The process has been slow and challenging, not least because all banks have sought to remit consumer claims from the small claims procedure to the ordinary court, exposing clients to the risk of significant awards of expenses. To counter this we have obtained civil legal aid to protect our clients, but that in itself was a tortuous process with the banks objecting to the granting of civil legal aid to the legal aid board.

We remain of the opinion that the ability of UK banks to push consumer small claims into the ordinary court  with an exposure to potentially unlimited expenses is not ECHR compliant. Pursing a case before the European Court of Human Rights is a slow process and two years down the line, we await to hear whether our case of Walls v. United Kingdom will have traction. 

That said, the time spent has been invaluable. The process has disclosed the multiple lines of defences through very long and detailed adjustment processes. We know the arguments and defences of the banks. We have ingathered case law, refined and adjusted our position.

The Board of GLC has agreed that we should now move to 'phase two' of our three stage strategy. This will involve, working with our partners at the Glasgow Advice Agency Ltd, raising much larger groupings of litigations on behalf of consumers in the East of Glasgow, and across the South of Glasgow.

John Owens joins GLC Board of Trustees

GLC Board, left to right: Frank McGuigan,
John Owens, Danny McColgan, Bill Pritchard
Mike Dailly, Georgina Hay, Tommy McMahon.
The Govan Law Centre Trust is delighted to announce that John Owens has joined our Board of Trustees.

John was formerly Head of Service within Glasgow City Council Social Work Adult Services Team. His responsibilities included a number of key service reform areas including Telecare.

He is a professionally qualified Social Worker, with 35 years of public service, and has a wide range of experience as a practitioner and manager in the field of Child Care; Community Care and Criminal Justice.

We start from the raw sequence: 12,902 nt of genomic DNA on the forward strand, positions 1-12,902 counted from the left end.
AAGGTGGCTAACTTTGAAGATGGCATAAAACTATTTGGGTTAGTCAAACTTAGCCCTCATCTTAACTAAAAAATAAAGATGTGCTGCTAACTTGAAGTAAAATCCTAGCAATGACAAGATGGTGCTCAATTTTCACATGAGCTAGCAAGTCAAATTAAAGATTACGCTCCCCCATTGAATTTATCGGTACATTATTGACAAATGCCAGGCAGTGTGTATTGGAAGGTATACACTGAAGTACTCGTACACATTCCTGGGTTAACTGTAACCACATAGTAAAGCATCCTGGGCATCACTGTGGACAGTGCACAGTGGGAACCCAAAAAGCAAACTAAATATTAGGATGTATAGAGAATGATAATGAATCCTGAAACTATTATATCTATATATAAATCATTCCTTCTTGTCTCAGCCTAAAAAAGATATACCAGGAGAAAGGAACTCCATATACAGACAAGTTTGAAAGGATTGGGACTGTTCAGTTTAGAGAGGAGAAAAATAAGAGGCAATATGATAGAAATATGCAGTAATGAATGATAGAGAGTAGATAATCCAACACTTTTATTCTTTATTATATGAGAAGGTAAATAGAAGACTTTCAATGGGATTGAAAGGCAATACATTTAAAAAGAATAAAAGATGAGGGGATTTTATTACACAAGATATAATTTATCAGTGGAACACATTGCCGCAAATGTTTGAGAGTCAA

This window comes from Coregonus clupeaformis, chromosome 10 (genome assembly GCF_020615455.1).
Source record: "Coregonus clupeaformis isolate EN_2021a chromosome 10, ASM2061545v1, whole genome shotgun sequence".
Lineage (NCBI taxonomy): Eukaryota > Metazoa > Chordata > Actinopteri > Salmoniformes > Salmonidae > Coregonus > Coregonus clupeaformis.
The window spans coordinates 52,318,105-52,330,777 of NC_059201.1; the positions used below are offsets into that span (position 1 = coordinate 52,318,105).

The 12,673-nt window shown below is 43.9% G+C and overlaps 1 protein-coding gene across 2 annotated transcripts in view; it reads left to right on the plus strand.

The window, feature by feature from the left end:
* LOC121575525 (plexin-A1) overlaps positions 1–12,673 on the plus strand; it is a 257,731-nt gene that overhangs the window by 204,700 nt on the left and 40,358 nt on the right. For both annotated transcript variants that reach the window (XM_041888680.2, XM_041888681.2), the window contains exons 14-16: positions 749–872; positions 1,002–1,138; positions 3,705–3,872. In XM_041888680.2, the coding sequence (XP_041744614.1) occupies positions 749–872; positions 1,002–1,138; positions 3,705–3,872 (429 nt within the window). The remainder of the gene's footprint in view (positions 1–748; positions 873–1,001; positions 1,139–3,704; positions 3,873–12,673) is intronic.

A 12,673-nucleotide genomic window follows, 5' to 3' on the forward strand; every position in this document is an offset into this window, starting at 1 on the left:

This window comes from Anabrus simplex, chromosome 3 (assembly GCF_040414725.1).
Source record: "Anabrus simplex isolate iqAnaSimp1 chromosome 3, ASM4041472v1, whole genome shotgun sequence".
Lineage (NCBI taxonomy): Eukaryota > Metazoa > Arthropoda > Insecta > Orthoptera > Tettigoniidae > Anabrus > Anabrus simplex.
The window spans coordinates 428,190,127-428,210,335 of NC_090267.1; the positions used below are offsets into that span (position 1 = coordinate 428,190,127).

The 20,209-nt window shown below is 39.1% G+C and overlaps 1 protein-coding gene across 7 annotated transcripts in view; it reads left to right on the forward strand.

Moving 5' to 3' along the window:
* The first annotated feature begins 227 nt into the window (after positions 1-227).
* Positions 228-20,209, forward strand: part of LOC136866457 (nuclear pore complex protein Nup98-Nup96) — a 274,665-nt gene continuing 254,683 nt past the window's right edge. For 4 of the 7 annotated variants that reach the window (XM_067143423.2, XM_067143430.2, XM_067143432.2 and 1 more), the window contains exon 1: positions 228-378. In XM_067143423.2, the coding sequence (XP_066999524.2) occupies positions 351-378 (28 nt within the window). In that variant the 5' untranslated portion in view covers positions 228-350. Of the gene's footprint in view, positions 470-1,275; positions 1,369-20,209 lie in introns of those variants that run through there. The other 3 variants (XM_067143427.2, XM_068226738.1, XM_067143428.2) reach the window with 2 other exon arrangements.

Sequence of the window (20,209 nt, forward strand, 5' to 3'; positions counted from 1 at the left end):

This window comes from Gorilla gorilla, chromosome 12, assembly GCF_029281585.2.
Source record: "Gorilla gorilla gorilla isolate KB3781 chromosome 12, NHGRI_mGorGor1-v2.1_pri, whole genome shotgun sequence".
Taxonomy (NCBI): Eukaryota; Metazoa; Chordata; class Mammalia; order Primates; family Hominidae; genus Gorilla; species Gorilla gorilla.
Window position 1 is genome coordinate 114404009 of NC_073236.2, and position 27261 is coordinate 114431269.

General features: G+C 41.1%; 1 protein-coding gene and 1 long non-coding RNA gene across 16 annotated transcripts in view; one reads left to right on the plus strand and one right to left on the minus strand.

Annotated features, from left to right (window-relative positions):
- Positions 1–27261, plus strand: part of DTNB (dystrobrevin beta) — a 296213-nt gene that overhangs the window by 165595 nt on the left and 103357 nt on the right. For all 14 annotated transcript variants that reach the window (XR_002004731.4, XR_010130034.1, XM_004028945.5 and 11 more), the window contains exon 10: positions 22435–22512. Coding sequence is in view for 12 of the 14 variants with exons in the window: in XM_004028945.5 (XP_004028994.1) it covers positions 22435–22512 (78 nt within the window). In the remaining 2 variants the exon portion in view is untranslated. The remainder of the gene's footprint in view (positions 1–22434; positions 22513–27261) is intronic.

Throughout his career, John has worked hard to foster a partnership approach to tackling problems. Educated to Masters level he has a passion for evidenced based practice, the need to encourage research and evaluation into emerging health and social care approaches and innovation. 

Tuesday, June 12, 2012

Reid v. Clydesdale Bank plc

The case of Reid v. Clydesdale Bank plc has been settled extra-judically and no further comment will be made.

Tuesday, May 1, 2012

New career opportunities at Govan Law Centre

The Govan Law Centre Trust is seeking the following new people to join its award winning legal team:

Senior Solicitor with court/tribunal experience required. Experience in social security, housing, employment, equalities  or administrative law would be an advantage. The successful candidate will also be responsible for the management of funded projects within the law centre including Govanhill Law Centre. Govanhill Law Centre is a branch office of Govan Law Centre based in Govanhill with a focus on enforcing the rights of minority ethnic communities and in particularly the Roma community. The post will involve working in partnership with a number of agencies, in particular in relation to the work with the Roma community.

Solicitor for public legal education role and general casework required. The successful candidate will lead a dynamic new Public Legal Education (PLE) Project in Govanhill with a focus on empowering local citizens, community groups and residents associations to tackle property factor and landlord and tenant disputes. The PLE project is funded by the Esmée Fairbairn Foundation. The post holder will also undertake some general law centre work in Govanhill, supported by the Glasgow Regeneration Agency, in partnership with Crossroads. (Fixed term post for 1 year). We would be happy to consider a job share for this post.

Trainee Solicitor required. Role is primarily in defending evictions and mortgage repossessions, with some scope for other social welfare casework.

Vulnerable Client Caseworker required for award winning Prevention of Homelessness Project. Role involves assisting the project co-ordinator in the delivery of the project. Some travel required.